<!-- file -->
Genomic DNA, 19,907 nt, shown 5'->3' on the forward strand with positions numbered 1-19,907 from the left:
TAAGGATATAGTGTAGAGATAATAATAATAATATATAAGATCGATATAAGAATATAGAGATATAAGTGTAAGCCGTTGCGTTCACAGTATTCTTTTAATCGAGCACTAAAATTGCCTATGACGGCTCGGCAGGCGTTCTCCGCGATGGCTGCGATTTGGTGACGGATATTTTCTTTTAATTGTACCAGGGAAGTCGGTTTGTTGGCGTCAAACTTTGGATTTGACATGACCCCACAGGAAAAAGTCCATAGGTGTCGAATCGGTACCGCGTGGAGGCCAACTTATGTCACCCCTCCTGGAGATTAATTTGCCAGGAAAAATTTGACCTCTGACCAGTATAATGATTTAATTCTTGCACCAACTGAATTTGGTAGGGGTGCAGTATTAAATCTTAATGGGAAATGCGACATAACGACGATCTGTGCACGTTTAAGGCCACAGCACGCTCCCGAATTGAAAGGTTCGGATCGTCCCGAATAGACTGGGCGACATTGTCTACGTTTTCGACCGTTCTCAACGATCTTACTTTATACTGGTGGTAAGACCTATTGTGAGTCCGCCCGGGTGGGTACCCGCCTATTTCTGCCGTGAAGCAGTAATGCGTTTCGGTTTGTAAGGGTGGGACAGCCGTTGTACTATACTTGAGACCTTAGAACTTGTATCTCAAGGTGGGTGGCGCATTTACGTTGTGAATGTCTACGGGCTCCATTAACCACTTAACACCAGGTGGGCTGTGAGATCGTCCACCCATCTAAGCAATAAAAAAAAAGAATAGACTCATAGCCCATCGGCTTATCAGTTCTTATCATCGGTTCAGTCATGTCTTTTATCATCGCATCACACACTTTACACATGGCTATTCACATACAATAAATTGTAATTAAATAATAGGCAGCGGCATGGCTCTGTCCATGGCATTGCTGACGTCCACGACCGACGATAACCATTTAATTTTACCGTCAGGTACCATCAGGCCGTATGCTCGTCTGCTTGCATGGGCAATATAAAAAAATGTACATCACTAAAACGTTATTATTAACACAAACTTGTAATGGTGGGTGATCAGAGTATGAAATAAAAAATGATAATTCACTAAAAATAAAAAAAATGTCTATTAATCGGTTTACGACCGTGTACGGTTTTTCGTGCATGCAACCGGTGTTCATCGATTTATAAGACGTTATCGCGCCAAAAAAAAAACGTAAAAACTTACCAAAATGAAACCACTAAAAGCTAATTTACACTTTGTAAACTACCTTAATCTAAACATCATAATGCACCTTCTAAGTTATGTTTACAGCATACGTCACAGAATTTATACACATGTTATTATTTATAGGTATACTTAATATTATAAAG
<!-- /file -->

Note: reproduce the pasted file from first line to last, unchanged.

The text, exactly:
Genomic DNA, 19,907 nt, shown 5'->3' on the forward strand with positions numbered 1-19,907 from the left:
TAAGGATATAGTGTAGAGATAATAATAATAATATATAAGATCGATATAAGAATATAGAGATATAAGTGTAAGCCGTTGCGTTCACAGTATTCTTTTAATCGAGCACTAAAATTGCCTATGACGGCTCGGCAGGCGTTCTCCGCGATGGCTGCGATTTGGTGACGGATATTTTCTTTTAATTGTACCAGGGAAGTCGGTTTGTTGGCGTCAAACTTTGGATTTGACATGACCCCACAGGAAAAAGTCCATAGGTGTCGAATCGGTACCGCGTGGAGGCCAACTTATGTCACCCCTCCTGGAGATTAATTTGCCAGGAAAAATTTGACCTCTGACCAGTATAATGATTTAATTCTTGCACCAACTGAATTTGGTAGGGGTGCAGTATTAAATCTTAATGGGAAATGCGACATAACGACGATCTGTGCACGTTTAAGGCCACAGCACGCTCCCGAATTGAAAGGTTCGGATCGTCCCGAATAGACTGGGCGACATTGTCTACGTTTTCGACCGTTCTCAACGATCTTACTTTATACTGGTGGTAAGACCTATTGTGAGTCCGCCCGGGTGGGTACCCGCCTATTTCTGCCGTGAAGCAGTAATGCGTTTCGGTTTGTAAGGGTGGGACAGCCGTTGTACTATACTTGAGACCTTAGAACTTGTATCTCAAGGTGGGTGGCGCATTTACGTTGTGAATGTCTACGGGCTCCATTAACCACTTAACACCAGGTGGGCTGTGAGATCGTCCACCCATCTAAGCAATAAAAAAAAAGAATAGACTCATAGCCCATCGGCTTATCAGTTCTTATCATCGGTTCAGTCATGTCTTTTATCATCGCATCACACACTTTACACATGGCTATTCACATACAATAAATTGTAATTAAATAATAGGCAGCGGCATGGCTCTGTCCATGGCATTGCTGACGTCCACGACCGACGATAACCATTTAATTTTACCGTCAGGTACCATCAGGCCGTATGCTCGTCTGCTTGCATGGGCAATATAAAAAAATGTACATCACTAAAACGTTATTATTAACACAAACTTGTAATGGTGGGTGATCAGAGTATGAAATAAAAAATGATAATTCACTAAAAATAAAAAAAATGTCTATTAATCGGTTTACGACCGTGTACGGTTTTTCGTGCATGCAACCGGTGTTCATCGATTTATAAGACGTTATCGCGCCAAAAAAAAAACGTAAAAACTTACCAAAATGAAACCACTAAAAGCTAATTTACACTTTGTAAACTACCTTAATCTAAACATCATAATGCACCTTCTAAGTTATGTTTACAGCATACGTCACAGAATTTATACACATGTTATTATTTATAGGTATACTTAATATTATAAAG